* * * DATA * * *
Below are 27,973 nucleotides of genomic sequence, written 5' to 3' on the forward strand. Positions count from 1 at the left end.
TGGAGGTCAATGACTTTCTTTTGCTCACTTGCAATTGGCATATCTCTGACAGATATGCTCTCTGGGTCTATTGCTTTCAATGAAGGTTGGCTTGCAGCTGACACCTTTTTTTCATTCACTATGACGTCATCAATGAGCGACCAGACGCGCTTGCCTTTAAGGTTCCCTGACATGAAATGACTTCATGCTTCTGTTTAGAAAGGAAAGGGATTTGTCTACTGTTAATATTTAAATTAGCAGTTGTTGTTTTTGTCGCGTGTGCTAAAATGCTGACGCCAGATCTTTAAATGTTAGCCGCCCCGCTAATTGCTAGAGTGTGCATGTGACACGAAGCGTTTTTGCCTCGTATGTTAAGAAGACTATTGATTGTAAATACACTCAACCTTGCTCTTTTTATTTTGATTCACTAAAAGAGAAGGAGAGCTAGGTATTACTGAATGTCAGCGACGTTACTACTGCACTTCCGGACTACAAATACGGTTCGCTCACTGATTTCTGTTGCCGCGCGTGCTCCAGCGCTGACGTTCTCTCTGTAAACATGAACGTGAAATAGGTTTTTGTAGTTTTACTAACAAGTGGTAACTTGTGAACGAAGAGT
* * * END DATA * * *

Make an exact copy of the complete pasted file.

Below are 27,973 nucleotides of genomic sequence, written 5' to 3' on the forward strand. Positions count from 1 at the left end.
TGGAGGTCAATGACTTTCTTTTGCTCACTTGCAATTGGCATATCTCTGACAGATATGCTCTCTGGGTCTATTGCTTTCAATGAAGGTTGGCTTGCAGCTGACACCTTTTTTTCATTCACTATGACGTCATCAATGAGCGACCAGACGCGCTTGCCTTTAAGGTTCCCTGACATGAAATGACTTCATGCTTCTGTTTAGAAAGGAAAGGGATTTGTCTACTGTTAATATTTAAATTAGCAGTTGTTGTTTTTGTCGCGTGTGCTAAAATGCTGACGCCAGATCTTTAAATGTTAGCCGCCCCGCTAATTGCTAGAGTGTGCATGTGACACGAAGCGTTTTTGCCTCGTATGTTAAGAAGACTATTGATTGTAAATACACTCAACCTTGCTCTTTTTATTTTGATTCACTAAAAGAGAAGGAGAGCTAGGTATTACTGAATGTCAGCGACGTTACTACTGCACTTCCGGACTACAAATACGGTTCGCTCACTGATTTCTGTTGCCGCGCGTGCTCCAGCGCTGACGTTCTCTCTGTAAACATGAACGTGAAATAGGTTTTTGTAGTTTTACTAACAAGTGGTAACTTGTGAACGAAGAGT